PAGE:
(Born 1944) A Salford actor born on 1st June 1944, and educated at the famous Manchester Grammar School. Robert Powell came to the public attention in the 1970s when he played leading roles in several blockbuster major films and television movies, where his natural good looks and archetypal British air made him a box office favourite with a large female following. After having spent a few years playing brief and minor roles in local repertory theatre, his screen debut was in 1967, when his career was boosted by his leading role in “Doomwatch” . Then, in 1974 he featured in the title role of Ken Russell’s TV movie “Mahler” , and later in 1978 he played the role of Christ in Franco Zeffirelli’s “Jesus of Nazareth” , which shot him to the forefront of desirable leading men. His lean face, penetrating ice-blue eyes and curly boyish hair, combined with highly emotional roles made him a sex symbol in films over two decades. Also in 1978 he played Richard Hannay in the third film version of the well known John Buchan book “The Thirty-Nine Steps” . He was named Best Actor at the 1982 Venice Festival. In more recent years he has formed a comedy partnership with the comedian Jasper Carrott, and appeared in various Carrott Television Shows as one of the bungling policemen-duo in the series “The Detectives”, demonstrating his ability to handle comedy roles as well as the more serious glamour leads in films. Other films have included “Robbery” (1967), “The Italian Job” (1967), and “The Jigsaw Man” in 1984. His voice is regularly heard as narrator in several Discovery Channel series. For several years he also had a regular leading role in the televison series “Holby City” for BBC1.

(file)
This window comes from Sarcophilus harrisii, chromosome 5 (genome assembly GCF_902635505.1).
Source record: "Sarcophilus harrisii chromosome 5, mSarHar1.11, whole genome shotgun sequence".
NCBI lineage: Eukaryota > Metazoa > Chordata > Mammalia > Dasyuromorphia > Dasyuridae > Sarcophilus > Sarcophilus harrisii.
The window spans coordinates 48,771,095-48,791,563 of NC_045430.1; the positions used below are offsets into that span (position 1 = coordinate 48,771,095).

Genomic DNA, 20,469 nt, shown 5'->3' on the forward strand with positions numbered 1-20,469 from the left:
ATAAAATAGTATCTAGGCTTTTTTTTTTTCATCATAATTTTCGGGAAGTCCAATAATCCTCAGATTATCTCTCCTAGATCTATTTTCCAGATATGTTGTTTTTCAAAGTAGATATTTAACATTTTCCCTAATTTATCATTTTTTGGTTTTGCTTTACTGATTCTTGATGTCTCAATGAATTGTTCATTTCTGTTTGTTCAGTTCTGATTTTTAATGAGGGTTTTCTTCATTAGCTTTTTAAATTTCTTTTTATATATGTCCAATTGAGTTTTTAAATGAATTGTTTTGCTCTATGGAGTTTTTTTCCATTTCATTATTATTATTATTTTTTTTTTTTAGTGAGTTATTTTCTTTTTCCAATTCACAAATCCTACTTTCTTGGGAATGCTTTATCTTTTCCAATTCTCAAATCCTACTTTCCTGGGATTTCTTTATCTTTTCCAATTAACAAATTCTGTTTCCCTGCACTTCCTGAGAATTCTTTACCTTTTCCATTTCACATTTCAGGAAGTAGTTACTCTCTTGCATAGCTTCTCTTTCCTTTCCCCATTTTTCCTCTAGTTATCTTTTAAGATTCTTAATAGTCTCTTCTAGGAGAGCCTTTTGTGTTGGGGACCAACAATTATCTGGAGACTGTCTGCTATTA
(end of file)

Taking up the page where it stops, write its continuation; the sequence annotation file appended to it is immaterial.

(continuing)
Sir Ben Kingsley CBE